Business and road repairs top Franklin Park’s 2014 agenda

Developing a workforce for manufacturers, improving village infrastructure and continuing to attract new businesses are three major goals of the Franklin Park village government in 2014.

Even though the economy remains weak, jobs at Franklin Park manufacturers go empty for as long as a year, said Village President Barrett Pedersen. The challenge is finding people with the desire and skills to fill those jobs.

“The average age of manufacturing workers in the U.S. is 54 years old,” Pedersen said. “If we don’t do a better job on workforce development, the U.S. is going to be a new importer of skilled manufacturing workers.”

That could hold true for the village as well. Franklin Park ranks sixth in Illinois for manufacturing jobs according to the latest survey by Manufacturer’s News of Evanston.

Leyden high schools offer a machining program. The village government would like to facilitate an apprentice program where students at Leyden and Triton College apprentice with area manufacturers.

The village government will also continue its efforts toward improving its infrastructure. It recently announced a referendum during the March elections to add 1 percentage point to retail sales tax, which would bring in an estimated $1.2 million. That money would be used strictly for road and street repair and upgrades.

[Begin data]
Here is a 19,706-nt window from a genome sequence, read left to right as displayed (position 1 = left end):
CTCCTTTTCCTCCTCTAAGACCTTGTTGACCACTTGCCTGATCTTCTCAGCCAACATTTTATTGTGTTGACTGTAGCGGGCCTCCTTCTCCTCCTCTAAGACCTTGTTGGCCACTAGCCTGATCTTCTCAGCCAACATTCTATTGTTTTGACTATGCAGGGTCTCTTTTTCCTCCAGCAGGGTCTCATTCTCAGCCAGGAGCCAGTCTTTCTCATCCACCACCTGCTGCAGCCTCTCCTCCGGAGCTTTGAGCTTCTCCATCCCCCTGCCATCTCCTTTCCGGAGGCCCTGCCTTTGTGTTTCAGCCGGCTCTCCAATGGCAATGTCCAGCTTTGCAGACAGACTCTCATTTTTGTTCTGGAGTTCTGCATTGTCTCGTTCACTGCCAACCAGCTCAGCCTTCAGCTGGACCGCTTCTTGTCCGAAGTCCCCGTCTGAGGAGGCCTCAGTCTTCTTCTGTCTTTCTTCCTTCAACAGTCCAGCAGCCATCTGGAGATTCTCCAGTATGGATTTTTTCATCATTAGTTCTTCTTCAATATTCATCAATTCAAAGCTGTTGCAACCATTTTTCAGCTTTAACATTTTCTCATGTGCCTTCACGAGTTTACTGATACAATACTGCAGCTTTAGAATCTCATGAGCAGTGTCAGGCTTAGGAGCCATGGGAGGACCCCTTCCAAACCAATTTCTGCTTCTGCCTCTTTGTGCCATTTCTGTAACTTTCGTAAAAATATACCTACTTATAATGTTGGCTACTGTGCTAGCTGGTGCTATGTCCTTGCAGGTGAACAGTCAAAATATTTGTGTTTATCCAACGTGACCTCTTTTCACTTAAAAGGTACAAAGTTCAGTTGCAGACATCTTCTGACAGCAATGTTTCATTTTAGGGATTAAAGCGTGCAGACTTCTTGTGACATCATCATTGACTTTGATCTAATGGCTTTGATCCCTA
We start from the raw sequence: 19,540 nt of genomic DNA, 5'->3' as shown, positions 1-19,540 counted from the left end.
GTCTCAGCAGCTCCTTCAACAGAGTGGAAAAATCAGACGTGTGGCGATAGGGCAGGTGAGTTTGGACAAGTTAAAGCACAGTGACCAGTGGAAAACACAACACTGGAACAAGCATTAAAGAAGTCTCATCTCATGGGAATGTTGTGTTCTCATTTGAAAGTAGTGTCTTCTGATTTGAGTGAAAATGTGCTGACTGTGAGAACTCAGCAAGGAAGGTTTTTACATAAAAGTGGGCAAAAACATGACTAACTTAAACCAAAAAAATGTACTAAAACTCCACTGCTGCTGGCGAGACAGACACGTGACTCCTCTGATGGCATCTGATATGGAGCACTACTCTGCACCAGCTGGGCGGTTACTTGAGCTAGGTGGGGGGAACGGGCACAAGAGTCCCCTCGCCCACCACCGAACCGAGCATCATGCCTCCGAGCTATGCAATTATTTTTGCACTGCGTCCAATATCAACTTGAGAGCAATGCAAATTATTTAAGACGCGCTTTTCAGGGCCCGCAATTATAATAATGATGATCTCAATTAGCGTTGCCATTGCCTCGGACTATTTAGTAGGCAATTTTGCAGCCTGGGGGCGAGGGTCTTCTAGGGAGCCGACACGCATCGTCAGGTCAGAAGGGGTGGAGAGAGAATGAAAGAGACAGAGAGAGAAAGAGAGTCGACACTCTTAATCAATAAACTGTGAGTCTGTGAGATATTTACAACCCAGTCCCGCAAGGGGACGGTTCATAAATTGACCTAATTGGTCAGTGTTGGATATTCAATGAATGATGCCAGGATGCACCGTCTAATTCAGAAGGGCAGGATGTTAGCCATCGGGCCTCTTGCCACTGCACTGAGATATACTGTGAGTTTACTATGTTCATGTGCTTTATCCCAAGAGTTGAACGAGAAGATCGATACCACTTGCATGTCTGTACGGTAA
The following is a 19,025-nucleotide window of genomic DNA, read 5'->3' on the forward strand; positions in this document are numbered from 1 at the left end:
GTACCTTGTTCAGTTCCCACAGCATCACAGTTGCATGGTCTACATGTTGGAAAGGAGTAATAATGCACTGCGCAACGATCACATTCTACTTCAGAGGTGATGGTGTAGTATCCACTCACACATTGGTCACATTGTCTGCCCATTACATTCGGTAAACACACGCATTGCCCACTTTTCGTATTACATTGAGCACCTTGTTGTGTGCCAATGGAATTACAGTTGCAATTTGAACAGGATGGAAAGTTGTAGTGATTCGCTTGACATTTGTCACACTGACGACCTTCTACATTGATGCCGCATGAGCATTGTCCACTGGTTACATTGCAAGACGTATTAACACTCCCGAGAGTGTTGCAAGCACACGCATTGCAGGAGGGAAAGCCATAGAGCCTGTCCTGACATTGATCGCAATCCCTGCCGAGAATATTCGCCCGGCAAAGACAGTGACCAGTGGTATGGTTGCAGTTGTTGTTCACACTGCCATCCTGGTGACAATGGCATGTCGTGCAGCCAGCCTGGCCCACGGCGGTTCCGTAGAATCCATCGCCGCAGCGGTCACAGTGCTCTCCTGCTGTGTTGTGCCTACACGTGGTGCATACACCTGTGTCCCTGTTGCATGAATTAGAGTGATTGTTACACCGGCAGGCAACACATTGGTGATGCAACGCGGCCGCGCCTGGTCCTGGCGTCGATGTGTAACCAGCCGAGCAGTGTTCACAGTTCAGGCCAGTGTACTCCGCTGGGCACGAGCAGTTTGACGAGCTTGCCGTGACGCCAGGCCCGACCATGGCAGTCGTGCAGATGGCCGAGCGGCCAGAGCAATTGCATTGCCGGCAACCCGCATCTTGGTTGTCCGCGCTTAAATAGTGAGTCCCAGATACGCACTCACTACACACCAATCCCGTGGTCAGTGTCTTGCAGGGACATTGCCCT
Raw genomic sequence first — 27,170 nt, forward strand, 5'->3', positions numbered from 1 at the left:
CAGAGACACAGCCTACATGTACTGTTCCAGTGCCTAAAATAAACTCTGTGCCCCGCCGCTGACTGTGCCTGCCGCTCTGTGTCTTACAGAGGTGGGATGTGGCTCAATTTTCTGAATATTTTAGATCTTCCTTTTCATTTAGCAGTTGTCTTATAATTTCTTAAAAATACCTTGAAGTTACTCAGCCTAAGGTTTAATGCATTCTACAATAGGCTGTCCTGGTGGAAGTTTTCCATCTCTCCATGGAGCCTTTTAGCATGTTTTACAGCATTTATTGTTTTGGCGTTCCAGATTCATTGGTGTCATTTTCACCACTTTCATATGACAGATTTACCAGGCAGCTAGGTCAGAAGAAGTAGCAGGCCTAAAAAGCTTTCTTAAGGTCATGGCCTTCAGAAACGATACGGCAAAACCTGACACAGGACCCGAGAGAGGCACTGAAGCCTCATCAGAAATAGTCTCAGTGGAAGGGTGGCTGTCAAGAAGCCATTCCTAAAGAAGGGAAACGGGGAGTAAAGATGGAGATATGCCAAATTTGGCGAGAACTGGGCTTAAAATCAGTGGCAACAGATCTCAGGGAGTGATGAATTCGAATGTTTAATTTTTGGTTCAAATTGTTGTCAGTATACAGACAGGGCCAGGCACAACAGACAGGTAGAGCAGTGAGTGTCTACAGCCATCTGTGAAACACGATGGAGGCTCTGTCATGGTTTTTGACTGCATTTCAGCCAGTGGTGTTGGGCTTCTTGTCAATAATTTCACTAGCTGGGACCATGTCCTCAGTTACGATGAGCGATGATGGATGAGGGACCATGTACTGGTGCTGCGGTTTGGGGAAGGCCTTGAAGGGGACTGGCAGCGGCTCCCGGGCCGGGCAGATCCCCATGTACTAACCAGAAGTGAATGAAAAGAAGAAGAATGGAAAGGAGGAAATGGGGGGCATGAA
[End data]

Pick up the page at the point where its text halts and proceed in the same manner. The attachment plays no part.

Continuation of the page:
According to a study by Clark Dietz engineering released in April, 10.4 percent of the village’s roads need to be reconstructed and 43.5 percent are in very poor or serious condition.

For water main improvements, Pedersen is hoping a bill signed by Gov. Pat Quinn will help. The bill will double the amount of money available for clean water initiatives and ideally speed up the application process.

Between 2003 and mid 2012, the village experienced an average of 84 water main breaks per year according to the Clark Dietz study.

Finally, the village will try to bring in businesses to Franklin Park. Interestingly, the challenge is not the larger properties, which are mostly full or in the process of being developed. It’s the small to mid-size buildings in the 35,000 to 50,000 square foot range, many that are former tool & dye shops.

“Those are the hardest places to get filled,” Pedersen said. “There aren’t a lot of businesses looking for that size. There’s not a lot of parking.”

The village plans to contact business associations whose members could use buildings that size. Those could include food processing, auto repair and other uses.

0 Comments

Advertisement

Modal